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Welding Gas: The Breakdown

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Welding Gas: The Breakdown

An essential component to the welding process is all the different types of gasses and how to properly handle and store them.

Welding gases play a roll in over all appearance as well as quality of your welds so do not over look this.

WELDING GASES

ARGON (Pure)

Argon is a single-atom gas widely used in TIG and MIG welding processes. Argon is used to keep the heat from the arc more focused, this is why you can tend to get under cut due to the lack of heat on the outer edges of your weld puddle.

HELIUM (Pure)

Also a single-atom gas, Helium is mostly used for TIG welding (GTAW). Although Helium acts the opposite of Argon as it allows the arc to be hotter and spread wider.

NITROGEN

Although Nitrogen is possibly the least used in welding shielding gas mixes, it still plays a roll in helping with the formation of austenite as well as its corrosion resistance in duplex and super-duplex steels. 

HYDROGEN

Used as a mixture gas for welding, making up for no more than 10% of the weld shielding gas mix. Surface bead will become hotter and wider with Hydrogen mix. This makes it good for Stainless Steel metals as it promotes the removal of oxidation on stainless and it allows better heat input.

Hydrogen may also be used in larger mix percentages when cutting stainless steel. Using this welding gas mix in the 30% +  helps with a higher capacity cut that doesn't create lots  of slag.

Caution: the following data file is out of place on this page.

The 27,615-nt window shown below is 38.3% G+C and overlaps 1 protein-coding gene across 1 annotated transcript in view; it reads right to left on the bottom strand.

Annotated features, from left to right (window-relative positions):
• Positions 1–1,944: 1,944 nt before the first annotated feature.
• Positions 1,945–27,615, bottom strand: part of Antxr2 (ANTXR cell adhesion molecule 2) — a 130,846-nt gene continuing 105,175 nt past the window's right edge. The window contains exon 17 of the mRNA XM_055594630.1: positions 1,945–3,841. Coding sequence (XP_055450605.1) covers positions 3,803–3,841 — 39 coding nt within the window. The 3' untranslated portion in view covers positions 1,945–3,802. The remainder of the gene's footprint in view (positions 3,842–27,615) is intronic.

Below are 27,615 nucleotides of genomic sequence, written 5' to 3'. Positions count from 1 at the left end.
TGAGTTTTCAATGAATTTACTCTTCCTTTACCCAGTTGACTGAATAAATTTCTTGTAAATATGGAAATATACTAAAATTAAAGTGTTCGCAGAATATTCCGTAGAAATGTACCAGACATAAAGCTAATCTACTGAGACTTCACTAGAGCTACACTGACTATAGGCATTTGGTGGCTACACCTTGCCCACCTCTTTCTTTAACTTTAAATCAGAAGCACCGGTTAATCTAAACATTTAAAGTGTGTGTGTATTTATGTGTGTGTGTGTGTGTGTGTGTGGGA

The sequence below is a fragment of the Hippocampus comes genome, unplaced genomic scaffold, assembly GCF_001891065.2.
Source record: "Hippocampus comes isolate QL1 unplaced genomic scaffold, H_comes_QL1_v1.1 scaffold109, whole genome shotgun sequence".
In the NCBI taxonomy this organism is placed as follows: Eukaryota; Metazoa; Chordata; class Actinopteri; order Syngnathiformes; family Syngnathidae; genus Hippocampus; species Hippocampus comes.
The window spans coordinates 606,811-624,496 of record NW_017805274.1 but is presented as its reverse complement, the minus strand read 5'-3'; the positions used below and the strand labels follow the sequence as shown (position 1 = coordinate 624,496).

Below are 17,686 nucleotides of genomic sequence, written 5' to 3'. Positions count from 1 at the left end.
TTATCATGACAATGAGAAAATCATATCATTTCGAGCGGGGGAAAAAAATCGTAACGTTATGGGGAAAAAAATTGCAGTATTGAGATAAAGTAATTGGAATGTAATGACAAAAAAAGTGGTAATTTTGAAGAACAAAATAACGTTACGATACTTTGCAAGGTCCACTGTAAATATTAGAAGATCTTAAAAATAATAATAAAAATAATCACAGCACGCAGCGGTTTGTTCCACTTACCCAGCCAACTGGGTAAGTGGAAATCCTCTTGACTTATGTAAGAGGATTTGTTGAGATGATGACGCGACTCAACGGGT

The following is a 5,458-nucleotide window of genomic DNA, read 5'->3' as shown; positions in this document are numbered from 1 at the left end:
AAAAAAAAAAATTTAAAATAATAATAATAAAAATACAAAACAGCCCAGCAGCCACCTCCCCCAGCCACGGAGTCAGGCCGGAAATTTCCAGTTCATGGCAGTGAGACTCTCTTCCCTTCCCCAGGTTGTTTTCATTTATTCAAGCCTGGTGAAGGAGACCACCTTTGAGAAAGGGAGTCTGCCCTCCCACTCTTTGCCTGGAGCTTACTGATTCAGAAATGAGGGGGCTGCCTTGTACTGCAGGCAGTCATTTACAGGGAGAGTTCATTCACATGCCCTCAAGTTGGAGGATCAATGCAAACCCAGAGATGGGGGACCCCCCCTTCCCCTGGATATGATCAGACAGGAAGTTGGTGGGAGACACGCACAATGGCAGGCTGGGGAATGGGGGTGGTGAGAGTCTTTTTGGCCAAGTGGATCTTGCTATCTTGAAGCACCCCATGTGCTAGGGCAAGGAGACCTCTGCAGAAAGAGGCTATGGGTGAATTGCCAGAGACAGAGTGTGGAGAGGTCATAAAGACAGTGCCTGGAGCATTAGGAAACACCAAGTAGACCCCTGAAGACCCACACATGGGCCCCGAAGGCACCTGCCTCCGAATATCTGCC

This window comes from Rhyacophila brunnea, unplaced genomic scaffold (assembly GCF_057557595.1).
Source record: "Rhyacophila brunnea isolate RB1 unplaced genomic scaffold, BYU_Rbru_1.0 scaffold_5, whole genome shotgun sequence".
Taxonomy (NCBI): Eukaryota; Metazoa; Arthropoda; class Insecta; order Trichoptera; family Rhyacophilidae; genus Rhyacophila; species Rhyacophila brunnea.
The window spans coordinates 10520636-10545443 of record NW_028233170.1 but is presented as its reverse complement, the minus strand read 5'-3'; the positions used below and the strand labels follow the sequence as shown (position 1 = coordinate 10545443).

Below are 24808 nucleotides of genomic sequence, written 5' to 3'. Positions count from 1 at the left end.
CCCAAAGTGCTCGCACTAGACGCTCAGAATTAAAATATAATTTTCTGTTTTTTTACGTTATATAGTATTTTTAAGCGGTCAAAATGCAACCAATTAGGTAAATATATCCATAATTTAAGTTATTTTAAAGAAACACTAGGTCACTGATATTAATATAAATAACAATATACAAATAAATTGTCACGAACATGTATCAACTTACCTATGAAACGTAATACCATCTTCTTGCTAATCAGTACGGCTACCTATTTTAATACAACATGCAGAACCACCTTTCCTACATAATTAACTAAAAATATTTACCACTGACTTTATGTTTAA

OXYGEN

Used normally as a mixture of less than 10%, Oxygen for a welding gas creates a wide and shallow weld profile. The benefits you will see with adding Oxygen when welding will be a better wetting in of the weld puddle and spray transfer facilitation.

CARBON DIOXIDE (Pure)

Mostly used with MIG Welding (GMAW) or FCAW, Carbon Dioxide will break apart in the heat of the arc. This interaction allows for oxidization of the base metal as well as de-alloying the weld puddle. Bead profile tends to be similar width to depth ratio with good penetration all around.

CUTTING/HEATING GASES

ACETYLENE

Colorless, odorless and highly flammable. Acetylene will normally have a garlic smell added to it so that you can detect a leak. Acetylene is used in welding for anything from brazing to cutting and has a primary flame heat of 6,300 F. 

Using this gas can be very dangerous so make sure your never running more than 7psi of pressure. Also another thing to note is some of these fueling gasses will have reverse threads.

 

PROPANE

Propane gas is a colorless, liquefied gas that has a natural gas smell. Compared to Acetylene, Propane has a low flame temperature and requires more pre-heat for cutting applications. Propane is used in cutting when quality of cut is not important. Propane is a more cost efficient gas than Acetylene or Propylene.

PROPYLENE

Like Propane, Propylene is also a colorless liquefied gas that has a sweeter smell to it. This gas has a high heat in the primary and secondary flame. Propylene is basically a mix between Propane and Acetylene to get the hotter primary flame of Acetylene while still getting the hotter secondary flame like Propane.

 

Summary

In the welding industry, shielding and cutting gasses are essential for work production and success. Remember that handling these gasses under very high pressures can be dangerous and you must take all the proper safety precautions.

 

Additional Information: 

Advanced Welding Supply:

http://advancedweldingsupply.com/gas%20guide.html#Propylene

The Fabricator:

https://www.thefabricator.com/thefabricator/article/consumables/choosing-shielding-gases-for-arc-welding


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